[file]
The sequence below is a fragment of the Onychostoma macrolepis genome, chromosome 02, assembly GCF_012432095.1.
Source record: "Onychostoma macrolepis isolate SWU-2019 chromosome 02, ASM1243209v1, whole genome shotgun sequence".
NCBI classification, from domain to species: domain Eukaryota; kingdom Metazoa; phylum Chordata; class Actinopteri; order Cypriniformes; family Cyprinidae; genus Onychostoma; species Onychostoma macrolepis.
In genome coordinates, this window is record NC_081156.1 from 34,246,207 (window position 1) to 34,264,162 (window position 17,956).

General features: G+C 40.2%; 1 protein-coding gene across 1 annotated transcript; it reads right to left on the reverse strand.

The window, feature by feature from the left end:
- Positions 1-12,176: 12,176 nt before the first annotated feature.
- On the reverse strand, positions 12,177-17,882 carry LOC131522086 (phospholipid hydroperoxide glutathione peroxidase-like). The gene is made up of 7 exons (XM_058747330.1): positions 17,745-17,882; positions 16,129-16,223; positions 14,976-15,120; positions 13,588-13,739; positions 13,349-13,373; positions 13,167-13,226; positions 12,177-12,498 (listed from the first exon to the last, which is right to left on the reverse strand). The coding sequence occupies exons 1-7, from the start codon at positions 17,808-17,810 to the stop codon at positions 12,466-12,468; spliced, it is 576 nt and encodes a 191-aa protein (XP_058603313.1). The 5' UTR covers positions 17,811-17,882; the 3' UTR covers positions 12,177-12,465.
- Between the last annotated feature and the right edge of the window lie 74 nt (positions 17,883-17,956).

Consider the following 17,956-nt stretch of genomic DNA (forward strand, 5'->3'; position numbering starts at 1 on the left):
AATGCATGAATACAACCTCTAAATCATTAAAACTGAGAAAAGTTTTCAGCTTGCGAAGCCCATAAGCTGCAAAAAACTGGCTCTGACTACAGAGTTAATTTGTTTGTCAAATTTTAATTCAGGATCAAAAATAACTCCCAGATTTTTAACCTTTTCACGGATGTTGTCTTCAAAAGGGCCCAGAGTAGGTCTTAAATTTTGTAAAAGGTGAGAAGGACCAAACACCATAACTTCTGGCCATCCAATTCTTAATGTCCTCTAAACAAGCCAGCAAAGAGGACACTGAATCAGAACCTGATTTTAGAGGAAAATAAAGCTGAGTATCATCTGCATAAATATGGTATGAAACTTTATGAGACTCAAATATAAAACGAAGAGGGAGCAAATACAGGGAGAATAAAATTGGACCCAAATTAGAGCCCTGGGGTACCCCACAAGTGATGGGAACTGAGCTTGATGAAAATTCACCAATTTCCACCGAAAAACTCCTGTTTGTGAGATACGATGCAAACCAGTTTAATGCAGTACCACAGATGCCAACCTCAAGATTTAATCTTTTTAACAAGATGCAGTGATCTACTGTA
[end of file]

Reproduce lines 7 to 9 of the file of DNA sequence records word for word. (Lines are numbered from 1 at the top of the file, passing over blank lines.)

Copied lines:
- Positions 1-12,176: 12,176 nt before the first annotated feature.
- On the reverse strand, positions 12,177-17,882 carry LOC131522086 (phospholipid hydroperoxide glutathione peroxidase-like). The gene is made up of 7 exons (XM_058747330.1): positions 17,745-17,882; positions 16,129-16,223; positions 14,976-15,120; positions 13,588-13,739; positions 13,349-13,373; positions 13,167-13,226; positions 12,177-12,498 (listed from the first exon to the last, which is right to left on the reverse strand). The coding sequence occupies exons 1-7, from the start codon at positions 17,808-17,810 to the stop codon at positions 12,466-12,468; spliced, it is 576 nt and encodes a 191-aa protein (XP_058603313.1). The 5' UTR covers positions 17,811-17,882; the 3' UTR covers positions 12,177-12,465.
- Between the last annotated feature and the right edge of the window lie 74 nt (positions 17,883-17,956).